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Kristen is a home­maker, home­schooler, and a home­keeper. Her experience includes nineteen years of practice, raising three kids, a husband, and a dog. Writing about her life helps her stay sane. She believes that sharing stories helps others by providing opportunities to share advice (and helpful hints) about homeschooling, and raising kids on the autism spectrum, while supporting marriages and families that are striving to thrive.

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Shannon Enos is a wife, recovering Pinterest addict, and homeschooling mom of two young girls. Her hobbies include analyzing music with her husband, pretending she’s going to finish that crocheting project she started 4 years ago, and making lists of things she has already completed just so she can cross them off. Shannon values truth, education, the arts, open minds, humor, and “Nashville" binges on Hulu. She believes that learning happens everywhere, whether you’re paying attention or not.

 



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Here is a true story: Once upon a time… I loved Halloween, trick-or-treating, and getting dressed up. I loved the cute costumes for my little ones. I enjoyed dressing them up, and taking adorable pictures. These adorable pictures featured the likes of Tigger, Mulan, Cinderella (my favorite), and the dragon trainer dragon (I can't remember his name). The baby was even a sweet-pea for her first Halloween! I relished having a few days of my favorite candy (I love, love, love peanut butter cups). Even better was being able to toss any remaining candy into the trash when I had had enough. Those were the days.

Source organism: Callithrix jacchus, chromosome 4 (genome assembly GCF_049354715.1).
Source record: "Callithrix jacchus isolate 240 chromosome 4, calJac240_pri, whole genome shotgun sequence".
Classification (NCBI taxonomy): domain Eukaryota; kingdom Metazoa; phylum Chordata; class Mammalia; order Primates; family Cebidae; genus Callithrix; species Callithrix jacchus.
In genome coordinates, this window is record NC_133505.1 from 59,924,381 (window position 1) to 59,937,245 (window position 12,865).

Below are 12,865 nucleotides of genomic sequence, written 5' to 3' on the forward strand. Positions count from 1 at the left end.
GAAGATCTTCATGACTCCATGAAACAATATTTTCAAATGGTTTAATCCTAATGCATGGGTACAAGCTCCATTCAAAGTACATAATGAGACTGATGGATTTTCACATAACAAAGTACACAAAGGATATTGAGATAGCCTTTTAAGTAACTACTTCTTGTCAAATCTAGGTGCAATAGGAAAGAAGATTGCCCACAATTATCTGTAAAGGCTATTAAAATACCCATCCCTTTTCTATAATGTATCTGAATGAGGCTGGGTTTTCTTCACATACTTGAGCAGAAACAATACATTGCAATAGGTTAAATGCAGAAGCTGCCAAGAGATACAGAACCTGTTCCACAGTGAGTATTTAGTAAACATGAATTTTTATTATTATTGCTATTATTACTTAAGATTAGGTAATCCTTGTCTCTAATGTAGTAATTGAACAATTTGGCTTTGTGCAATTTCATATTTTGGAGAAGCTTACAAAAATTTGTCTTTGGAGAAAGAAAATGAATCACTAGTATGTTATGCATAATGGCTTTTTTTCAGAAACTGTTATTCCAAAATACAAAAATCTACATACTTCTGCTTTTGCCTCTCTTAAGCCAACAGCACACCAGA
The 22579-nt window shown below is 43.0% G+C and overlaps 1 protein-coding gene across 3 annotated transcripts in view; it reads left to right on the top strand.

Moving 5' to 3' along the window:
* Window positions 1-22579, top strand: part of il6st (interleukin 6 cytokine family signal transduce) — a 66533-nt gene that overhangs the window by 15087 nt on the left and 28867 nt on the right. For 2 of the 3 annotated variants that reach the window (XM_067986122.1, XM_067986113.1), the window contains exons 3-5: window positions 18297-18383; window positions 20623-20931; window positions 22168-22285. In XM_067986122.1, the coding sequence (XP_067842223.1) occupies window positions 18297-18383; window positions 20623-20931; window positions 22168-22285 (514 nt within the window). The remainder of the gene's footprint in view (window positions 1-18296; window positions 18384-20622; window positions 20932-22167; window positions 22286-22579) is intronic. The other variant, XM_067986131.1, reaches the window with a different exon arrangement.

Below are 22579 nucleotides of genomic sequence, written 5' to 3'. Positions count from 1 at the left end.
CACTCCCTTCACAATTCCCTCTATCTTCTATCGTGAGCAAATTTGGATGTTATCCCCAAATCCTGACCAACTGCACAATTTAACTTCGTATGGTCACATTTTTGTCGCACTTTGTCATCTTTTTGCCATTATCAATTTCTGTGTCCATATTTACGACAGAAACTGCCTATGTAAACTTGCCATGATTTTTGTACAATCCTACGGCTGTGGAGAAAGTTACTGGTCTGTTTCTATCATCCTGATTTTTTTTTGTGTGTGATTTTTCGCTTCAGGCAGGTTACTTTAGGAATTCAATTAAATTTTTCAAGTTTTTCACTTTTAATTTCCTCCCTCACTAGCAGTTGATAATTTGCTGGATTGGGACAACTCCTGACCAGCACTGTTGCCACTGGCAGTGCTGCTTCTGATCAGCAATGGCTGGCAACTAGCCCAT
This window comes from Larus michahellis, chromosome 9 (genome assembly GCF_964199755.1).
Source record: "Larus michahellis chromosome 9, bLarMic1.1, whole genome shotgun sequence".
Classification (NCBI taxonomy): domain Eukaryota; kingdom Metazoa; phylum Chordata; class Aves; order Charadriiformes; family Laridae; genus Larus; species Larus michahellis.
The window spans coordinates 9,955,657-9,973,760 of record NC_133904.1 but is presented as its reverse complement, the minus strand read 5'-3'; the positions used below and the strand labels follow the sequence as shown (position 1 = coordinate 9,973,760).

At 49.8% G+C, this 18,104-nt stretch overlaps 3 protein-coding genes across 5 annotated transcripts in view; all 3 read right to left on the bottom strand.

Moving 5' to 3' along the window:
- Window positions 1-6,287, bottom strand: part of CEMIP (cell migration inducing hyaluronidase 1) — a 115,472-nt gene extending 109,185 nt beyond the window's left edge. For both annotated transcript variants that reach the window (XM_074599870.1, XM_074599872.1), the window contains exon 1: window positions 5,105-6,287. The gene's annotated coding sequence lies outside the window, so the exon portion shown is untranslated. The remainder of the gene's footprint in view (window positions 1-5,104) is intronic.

Then my children became teenagers (and a remaining tweenager).

My sweet Halloween pictures are currently tainted with zombies, scary makeup... things, and the not-so-bad Bobba Fett (from Star Wars). I had a sugar skull this year, too. These creatures (that look like my children and their friends) are not so cute anymore (not like Tigger and Mulan, anyway). The makeup is fun, although I have glitter everywhere. still. The costumes are pretty creative. The candy, though, that I used to throw away (guilt free, mind you) has become a sugar habit, and a quick fix for the afternoon doldrums, all adding up to an extra few pounds.

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Halloween has definitely changed a bit for me.

I'm feeling stuck. I want to let the kids have their fun and their candy, while also teaching them about nutrition, and self control. It’s hard to talk about the consequences of sugar, though, while we are in the midst of a meltdown, as a result of said sugar. Red dye #40, and other preservatives don’t help the meltdown issue, either. When do maturity and the realization that too much sugar is a bad thing happen? What age are you when all of that is supposed to click?

This year, I told the kids they could have all the candy they wanted on Halloween night, and then again all day Sunday, but the candy fairy would be throwing out any remaining candy after they went to bed on Sunday night.

Mistake number one.